Recent research by the Australian Council for the Arts showed that people from racial minority backgrounds are more likely than other groups in Australia to go to art shows and make art. Yet they are still notably underrepresented as artists, and in leadership roles in arts organisations. Racialised artists in focus groups also indicated feeling excluded from cultural venues and institutions.
Though there has been significant and necessary change in the arts community – and many calls for more, these statistics follow a long history of structural and cultural barriers that continue to harm marginalised artists.
Although there is legal protection for individuals who experience harassment or discrimination, structural issues and barriers in the arts sector continue to create challenges for marginalised people, including First Nations communities, underrepresented culturally and linguistic people, and those from migrant and refugee backgrounds. These challenges include, but are not limited to, racism, tokenism, cultural safety and exploitation.
What are the ways we can combat this in the visual arts sector? And who is responsible for ensuring the cultural safety of racialised communities?
The new section on Racial Equity and Representation by arts writer, lecturer, and curator Sophia Cai in NAVA’s Code of Practice (the Code), asserts that racial equity must be central to how we think about and engage with the arts in Australia. Developed through extensive research and consultations with members of the community, this section demonstrates different ways in which issues of racial equity might be present, and the responsibilities of both organisations and artists in addressing them.
The Code states that organisations have the responsibility to create spaces of cultural safety through open communication and consultations, robust anti-racism policies, and the creation of an Equity Action Plan. They should avoid tokenistic gestures and one-off, box-ticking transactions, and instead commit to long-term relationships. Artists also have a responsibility to ensure they are not representing and interpreting cultural material that do not belong to them, including avoiding cultural appropriation and stereotyping.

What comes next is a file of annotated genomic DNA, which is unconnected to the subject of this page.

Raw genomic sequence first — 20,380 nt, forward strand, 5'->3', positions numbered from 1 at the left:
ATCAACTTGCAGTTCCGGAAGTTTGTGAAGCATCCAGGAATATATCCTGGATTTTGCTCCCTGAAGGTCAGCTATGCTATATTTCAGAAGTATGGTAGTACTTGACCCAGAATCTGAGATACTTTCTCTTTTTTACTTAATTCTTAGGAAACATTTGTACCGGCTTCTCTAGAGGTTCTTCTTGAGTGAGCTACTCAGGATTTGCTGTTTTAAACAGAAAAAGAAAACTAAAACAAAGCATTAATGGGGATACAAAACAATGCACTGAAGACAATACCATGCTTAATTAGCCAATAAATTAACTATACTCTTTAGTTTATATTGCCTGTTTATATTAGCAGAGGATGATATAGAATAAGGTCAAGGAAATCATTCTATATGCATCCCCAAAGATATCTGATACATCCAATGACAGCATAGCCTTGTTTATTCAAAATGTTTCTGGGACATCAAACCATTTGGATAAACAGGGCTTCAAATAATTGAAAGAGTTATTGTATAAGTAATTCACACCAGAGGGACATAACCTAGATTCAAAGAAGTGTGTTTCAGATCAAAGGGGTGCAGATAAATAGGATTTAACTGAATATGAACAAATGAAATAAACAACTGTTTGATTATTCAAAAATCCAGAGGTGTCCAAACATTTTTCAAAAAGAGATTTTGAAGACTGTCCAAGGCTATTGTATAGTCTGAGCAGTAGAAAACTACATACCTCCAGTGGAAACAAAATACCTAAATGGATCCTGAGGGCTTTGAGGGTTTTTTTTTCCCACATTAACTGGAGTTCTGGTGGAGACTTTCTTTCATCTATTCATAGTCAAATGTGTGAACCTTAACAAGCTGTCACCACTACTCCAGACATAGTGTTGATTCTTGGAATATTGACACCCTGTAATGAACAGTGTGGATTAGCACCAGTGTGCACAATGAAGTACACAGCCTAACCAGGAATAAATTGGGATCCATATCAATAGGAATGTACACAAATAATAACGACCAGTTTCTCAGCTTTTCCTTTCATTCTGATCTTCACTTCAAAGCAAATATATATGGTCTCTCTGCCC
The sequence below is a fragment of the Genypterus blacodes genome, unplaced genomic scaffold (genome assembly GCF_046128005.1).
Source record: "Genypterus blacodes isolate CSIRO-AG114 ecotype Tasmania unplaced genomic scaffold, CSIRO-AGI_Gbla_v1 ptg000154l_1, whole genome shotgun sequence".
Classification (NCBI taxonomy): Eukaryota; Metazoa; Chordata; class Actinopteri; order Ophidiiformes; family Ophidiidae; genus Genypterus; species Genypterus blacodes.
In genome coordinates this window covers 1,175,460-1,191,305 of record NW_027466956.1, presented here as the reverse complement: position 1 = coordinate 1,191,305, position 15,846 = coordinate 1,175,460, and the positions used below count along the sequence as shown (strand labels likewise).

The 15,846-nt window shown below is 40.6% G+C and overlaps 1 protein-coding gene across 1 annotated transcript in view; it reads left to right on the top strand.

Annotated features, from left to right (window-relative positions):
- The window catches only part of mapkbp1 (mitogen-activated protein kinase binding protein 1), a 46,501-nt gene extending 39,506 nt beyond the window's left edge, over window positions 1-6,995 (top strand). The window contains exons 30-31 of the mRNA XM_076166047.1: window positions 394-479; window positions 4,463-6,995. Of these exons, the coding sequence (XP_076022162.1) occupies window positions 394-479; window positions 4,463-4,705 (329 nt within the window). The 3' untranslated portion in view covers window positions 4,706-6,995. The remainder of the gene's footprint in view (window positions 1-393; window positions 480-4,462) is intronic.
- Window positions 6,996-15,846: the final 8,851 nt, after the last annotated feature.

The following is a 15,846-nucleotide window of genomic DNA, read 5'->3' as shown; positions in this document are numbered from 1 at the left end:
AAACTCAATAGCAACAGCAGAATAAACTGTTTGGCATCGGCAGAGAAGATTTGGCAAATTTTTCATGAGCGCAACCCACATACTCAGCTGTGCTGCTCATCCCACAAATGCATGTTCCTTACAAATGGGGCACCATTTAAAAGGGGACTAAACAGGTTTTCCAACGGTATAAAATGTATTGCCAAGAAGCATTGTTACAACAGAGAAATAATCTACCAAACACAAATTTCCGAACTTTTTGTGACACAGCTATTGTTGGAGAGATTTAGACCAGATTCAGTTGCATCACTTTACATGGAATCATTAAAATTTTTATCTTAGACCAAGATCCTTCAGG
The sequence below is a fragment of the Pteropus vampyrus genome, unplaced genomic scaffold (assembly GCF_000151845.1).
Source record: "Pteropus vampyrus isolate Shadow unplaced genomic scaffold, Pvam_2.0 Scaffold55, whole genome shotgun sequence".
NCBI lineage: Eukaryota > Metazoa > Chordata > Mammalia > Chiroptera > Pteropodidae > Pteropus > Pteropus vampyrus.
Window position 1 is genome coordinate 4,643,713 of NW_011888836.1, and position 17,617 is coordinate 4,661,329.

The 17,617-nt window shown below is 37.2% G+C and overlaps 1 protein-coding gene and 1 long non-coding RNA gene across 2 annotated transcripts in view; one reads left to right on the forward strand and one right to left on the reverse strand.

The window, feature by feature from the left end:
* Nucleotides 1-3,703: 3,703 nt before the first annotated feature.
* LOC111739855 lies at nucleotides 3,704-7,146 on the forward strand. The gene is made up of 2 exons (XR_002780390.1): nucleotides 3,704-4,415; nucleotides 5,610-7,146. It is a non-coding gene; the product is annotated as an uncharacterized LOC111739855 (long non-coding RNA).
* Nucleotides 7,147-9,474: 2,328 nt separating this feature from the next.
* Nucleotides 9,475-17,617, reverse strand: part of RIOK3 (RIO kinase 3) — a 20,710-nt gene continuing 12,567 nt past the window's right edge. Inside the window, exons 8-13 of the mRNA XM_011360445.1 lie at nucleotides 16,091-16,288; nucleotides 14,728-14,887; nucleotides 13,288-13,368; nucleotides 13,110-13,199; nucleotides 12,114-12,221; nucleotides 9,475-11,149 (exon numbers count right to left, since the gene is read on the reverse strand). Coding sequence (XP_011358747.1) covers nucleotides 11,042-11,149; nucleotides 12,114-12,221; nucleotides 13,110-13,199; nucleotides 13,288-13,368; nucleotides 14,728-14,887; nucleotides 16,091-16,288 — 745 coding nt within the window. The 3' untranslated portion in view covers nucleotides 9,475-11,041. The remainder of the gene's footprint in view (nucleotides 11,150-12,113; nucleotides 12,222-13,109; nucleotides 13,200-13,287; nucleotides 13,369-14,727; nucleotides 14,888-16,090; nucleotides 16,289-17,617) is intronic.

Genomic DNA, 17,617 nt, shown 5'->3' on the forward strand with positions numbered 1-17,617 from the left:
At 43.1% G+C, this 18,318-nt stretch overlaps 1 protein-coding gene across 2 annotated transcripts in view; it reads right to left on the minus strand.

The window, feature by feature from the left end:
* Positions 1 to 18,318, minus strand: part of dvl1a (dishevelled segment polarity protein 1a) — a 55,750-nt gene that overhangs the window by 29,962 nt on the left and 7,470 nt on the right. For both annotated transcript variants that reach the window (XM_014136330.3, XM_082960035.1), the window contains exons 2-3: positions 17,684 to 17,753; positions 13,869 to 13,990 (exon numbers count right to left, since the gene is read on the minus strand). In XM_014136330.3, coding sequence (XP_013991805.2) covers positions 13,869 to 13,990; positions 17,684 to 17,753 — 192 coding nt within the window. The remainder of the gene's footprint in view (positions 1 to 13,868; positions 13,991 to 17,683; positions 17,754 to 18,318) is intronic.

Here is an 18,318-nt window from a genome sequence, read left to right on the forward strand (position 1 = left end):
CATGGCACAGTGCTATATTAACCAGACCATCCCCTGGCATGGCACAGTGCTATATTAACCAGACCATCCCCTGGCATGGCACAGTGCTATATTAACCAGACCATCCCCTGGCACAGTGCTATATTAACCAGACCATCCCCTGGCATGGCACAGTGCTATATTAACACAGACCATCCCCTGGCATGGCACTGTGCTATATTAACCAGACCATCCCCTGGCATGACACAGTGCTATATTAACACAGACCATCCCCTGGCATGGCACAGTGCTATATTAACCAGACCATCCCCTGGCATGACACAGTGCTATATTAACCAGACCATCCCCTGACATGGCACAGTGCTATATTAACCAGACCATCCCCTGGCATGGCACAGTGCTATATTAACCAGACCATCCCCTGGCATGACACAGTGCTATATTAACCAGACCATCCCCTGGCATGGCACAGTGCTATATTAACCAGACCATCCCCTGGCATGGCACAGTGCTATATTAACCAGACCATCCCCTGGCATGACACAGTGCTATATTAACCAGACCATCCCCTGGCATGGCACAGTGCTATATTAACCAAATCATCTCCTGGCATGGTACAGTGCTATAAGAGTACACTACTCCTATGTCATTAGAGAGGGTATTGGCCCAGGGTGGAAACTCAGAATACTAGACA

Different racialised peoples have different experiences in the workplace, and their needs will vary. Previous conversations about diversity and inclusion were often applied with a blanket statement, without real consideration of the nuances. Case studies in this section of the Code demonstrate these differences, with scenarios such as racial microaggressions and tokenism. While there is no single answer or template that can be used, the case studies offer an overview of the responsibilities and actions that one might take.
A significant feature of the section is an emphasis on how language affects our understanding of race and culture – and how language must be fluid and responsive to the needs of the community. Rather than using passive language, as reflected in the commonly used term ‘culturally and linguistically diverse (CaLD)’, the Code recommends using the active term ‘racialised’, which suggests that identities are a socialised and projected construct, rather than innate and fixed from birth.
It is important to remember that the Racial Equity and Representation section of the Code is not an established and official document. It is open to change, and acknowledges that change is a necessary step forward. Beyond legal protections, there is a social responsibility. Racialised artists and arts workers are tired of asking for a seat at the table — now is the time for all artists, employers and organisations to challenge structures and rebuild.